Five absolutely perfect albums from the 1970s

The 1970s was one of the more eclectic decades for music.
Michael Putland/GettyImages
2 of 6


John Prine had served in the Army and was delivering mail outside of Chicago when he was discovered by a music industry that was gobbling up anyone with a guitar who could write a decent song. Prine could go well beyond that. His debut album, released just as he turned 25, offers 13 outstanding songs. The weakest of them, songs like “Pretty Good,” “Quiet Man,” “Flashback Blues,” brim with the wit Prine would come to be known for. They have catchy tunes and intricate word play. And those are the weak numbers.

The stronger songs – well, it’s hard to conceive of a postman who had not yet turned a quarter century, writing songs as sensitive to aging as “Angel From Montgomery” or “Hello in There.” It’s hard to imagine anyone of any age writing with the empathy found in “Sam Stone” or “Donald and Lydia.” There’s the wit of “Illegal Smile” and “Spanish Pipedream.” The political intelligence of “Paradise” and “Your Flag Decal Won’t Get You Into Heaven Anymore.” Then there is the quiet emotional devastation of “Far From Me” and “Six O’ClocK News.”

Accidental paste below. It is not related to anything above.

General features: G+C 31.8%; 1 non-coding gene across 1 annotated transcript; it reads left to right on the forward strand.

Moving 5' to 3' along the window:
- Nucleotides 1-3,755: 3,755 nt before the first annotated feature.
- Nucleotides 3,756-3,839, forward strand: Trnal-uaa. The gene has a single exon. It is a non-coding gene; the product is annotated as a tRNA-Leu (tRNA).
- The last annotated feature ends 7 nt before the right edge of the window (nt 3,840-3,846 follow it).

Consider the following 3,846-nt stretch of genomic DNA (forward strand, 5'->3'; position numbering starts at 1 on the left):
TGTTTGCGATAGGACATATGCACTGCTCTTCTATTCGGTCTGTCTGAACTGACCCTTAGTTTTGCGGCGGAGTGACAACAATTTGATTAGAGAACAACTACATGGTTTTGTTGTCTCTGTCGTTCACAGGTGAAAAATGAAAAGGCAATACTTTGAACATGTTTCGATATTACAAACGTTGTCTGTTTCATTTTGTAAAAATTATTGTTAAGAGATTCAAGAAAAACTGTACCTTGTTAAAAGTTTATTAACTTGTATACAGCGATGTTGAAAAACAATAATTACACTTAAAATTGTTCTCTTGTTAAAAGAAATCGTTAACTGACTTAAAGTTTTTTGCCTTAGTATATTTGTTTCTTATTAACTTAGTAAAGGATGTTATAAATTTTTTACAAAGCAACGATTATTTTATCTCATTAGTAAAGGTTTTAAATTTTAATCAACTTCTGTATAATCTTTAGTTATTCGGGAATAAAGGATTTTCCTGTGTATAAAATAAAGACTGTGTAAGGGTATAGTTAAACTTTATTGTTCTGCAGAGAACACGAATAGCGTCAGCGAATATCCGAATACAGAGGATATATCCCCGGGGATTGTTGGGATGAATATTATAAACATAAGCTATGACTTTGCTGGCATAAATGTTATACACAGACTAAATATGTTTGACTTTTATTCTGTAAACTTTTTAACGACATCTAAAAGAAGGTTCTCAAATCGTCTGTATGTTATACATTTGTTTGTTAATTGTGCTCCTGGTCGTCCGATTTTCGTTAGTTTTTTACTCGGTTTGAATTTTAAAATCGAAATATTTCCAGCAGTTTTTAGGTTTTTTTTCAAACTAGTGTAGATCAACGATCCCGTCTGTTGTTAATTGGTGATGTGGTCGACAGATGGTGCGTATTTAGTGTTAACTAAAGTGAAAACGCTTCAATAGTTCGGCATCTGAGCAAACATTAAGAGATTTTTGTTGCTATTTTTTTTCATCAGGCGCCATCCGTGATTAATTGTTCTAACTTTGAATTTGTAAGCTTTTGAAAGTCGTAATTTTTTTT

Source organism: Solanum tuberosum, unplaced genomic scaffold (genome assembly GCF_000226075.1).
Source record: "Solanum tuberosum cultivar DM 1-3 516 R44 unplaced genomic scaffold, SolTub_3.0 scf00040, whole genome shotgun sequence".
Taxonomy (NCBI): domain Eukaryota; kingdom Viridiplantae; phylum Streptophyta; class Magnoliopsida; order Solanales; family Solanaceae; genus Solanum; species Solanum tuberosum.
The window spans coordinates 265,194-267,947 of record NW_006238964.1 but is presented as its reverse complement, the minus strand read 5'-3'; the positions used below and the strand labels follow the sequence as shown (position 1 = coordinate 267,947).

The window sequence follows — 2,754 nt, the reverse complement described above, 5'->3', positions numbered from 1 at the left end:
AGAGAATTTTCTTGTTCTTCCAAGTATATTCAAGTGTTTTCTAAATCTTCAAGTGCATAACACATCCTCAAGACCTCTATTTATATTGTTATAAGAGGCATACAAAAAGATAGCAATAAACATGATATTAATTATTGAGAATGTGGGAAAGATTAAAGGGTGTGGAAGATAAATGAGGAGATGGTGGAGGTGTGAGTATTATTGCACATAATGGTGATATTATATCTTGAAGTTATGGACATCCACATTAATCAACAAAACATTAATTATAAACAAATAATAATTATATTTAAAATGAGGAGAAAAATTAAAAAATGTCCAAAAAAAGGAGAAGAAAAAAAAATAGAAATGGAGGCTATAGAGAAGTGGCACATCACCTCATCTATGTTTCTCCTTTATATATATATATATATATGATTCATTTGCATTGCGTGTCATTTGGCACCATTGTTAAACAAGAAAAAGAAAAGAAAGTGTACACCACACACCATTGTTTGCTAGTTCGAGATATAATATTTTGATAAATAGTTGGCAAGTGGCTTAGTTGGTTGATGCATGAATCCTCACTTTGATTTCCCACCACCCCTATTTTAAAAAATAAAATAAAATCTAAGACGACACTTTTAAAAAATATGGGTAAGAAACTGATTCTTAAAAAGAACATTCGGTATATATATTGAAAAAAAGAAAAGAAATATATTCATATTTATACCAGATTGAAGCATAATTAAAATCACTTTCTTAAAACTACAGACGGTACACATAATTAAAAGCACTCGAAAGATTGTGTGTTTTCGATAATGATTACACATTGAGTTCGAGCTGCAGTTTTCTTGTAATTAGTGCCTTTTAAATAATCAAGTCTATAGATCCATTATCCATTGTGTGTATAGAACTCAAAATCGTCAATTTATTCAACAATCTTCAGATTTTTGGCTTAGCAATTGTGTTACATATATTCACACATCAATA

Prine would go on to a long career as a respected songwriter and performer, but he would never have that one big hit. Some critics complain about the simplified production on that first album, or about his twangy vocals, which manage to blend his Kentucky ancestry with his adoptive Chicago vowels. If that’s your complaint, I think you’re kind of missing the point. These are thirteen perfect songs. They didn’t need high-gloss production or pure voices. They demanded authenticity, and that’s just what they got.